The legal argument over preemption is already heating up again. You know the idea, that FDA approval shields drugmakers from state-court liability suits. The Supreme Court is set to rule on the idea in November, and each side is hinting at its strategies. The Vermont musician who sued Wyeth over its antinausea drug Phenergan, Diana Levine, filed one brief. Wyeth filed another that is perhaps more telling: It's narrowing the preemption argument.
At least in this case. Wyeth says that this isn't a failure-to-warn case, so ideas about FDA preemption in those cases don't apply. Rather, Levine's case has been based "on the theory that the FDA had the pertinent information but reached the wrong conclusion, and that the jury should set the FDA right. In this situation, state tort law is undoubtedly preempted." So it's all about the FDA, not Wyeth.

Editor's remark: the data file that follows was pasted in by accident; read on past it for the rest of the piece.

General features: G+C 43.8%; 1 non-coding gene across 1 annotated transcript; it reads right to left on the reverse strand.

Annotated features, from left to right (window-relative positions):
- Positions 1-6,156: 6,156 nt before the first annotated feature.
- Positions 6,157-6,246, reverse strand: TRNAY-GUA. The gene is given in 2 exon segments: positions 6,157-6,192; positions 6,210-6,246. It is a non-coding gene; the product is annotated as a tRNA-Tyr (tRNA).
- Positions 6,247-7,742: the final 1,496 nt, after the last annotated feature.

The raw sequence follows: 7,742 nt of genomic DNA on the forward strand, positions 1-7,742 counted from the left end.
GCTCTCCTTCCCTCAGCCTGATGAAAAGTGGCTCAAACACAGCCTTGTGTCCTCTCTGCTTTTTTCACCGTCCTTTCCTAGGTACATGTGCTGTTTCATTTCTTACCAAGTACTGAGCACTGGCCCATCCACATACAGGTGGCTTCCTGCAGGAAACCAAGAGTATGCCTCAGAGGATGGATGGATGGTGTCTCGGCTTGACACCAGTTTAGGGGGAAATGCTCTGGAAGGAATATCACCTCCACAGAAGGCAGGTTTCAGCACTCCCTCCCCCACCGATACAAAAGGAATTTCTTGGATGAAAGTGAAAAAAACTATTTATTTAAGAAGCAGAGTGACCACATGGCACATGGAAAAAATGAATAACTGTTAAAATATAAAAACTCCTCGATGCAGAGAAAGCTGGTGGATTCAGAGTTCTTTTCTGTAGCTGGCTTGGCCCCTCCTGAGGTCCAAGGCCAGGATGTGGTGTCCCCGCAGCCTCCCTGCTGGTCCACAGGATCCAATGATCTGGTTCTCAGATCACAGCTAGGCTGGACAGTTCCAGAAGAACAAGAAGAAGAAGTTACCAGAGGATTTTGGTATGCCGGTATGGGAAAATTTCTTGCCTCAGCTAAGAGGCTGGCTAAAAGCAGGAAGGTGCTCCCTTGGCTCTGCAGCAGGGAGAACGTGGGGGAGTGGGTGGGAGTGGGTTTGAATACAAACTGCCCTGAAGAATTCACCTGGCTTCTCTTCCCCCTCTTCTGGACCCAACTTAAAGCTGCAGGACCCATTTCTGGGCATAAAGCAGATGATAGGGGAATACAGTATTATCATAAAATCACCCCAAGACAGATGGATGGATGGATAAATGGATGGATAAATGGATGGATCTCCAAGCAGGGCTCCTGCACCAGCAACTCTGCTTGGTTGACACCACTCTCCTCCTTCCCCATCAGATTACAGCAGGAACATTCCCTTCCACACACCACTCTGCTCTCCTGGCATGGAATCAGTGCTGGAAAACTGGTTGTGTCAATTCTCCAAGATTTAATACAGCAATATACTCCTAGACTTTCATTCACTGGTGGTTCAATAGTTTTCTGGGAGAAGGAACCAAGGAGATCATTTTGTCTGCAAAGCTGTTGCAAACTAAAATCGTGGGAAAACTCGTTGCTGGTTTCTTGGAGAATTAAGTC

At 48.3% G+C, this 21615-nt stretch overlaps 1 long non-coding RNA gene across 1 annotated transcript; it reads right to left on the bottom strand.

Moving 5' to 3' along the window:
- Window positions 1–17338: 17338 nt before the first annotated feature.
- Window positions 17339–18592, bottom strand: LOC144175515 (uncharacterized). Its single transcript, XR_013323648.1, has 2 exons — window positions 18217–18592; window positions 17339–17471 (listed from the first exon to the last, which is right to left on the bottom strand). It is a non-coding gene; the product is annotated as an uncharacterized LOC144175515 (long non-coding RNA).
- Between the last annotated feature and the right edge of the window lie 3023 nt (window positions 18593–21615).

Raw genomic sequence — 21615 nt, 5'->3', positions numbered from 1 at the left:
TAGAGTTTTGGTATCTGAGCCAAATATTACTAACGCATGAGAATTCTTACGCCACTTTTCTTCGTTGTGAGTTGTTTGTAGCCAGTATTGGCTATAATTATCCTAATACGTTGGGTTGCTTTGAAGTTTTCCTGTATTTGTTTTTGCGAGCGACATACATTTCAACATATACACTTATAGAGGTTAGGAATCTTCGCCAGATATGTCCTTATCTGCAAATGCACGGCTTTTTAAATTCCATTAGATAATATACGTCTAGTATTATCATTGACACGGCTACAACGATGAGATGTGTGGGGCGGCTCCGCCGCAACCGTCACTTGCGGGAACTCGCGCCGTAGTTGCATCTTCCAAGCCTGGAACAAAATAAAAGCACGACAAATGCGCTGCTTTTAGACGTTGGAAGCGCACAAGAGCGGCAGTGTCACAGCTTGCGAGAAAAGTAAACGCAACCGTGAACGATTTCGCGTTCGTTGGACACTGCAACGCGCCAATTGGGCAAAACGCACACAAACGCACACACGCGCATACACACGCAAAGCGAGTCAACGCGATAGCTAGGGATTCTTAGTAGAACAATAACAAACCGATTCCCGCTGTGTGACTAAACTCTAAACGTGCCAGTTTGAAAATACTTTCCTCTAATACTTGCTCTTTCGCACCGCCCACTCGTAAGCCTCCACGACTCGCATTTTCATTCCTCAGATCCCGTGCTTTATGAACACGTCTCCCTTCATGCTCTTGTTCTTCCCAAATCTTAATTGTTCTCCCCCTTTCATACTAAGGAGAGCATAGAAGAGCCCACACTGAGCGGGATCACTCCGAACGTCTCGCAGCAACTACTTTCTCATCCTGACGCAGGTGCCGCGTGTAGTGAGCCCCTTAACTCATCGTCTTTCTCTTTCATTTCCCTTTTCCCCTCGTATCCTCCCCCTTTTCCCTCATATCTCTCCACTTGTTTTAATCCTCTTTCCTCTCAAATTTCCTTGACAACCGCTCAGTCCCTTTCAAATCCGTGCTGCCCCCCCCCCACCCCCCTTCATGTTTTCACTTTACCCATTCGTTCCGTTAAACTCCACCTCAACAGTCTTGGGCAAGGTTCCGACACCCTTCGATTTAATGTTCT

That's not how we read Levine's brief filed this summer, which argues that the issue is whether a drugmaker "may be held liable under state law for inadequately warning." But the standard disclaimer--that we're not lawyers--applies.
Meanwhile, the FDA may be attempting an end run on preemption--but Rep. Henry Waxman wants to stop it. In a letter sent yesterday, the chairman of the House oversight committee attacked a rule change that would preempt people from suing drug companies over risks disclosed on a drug's label. And this, Waxman said, "At a time in which FDA's own Science Board warns that 'American lives are at risk' due to chronic underfunding of the agency." The FDA hasn't replied to Waxman yet, but whatever the agency says, this argument is far from over.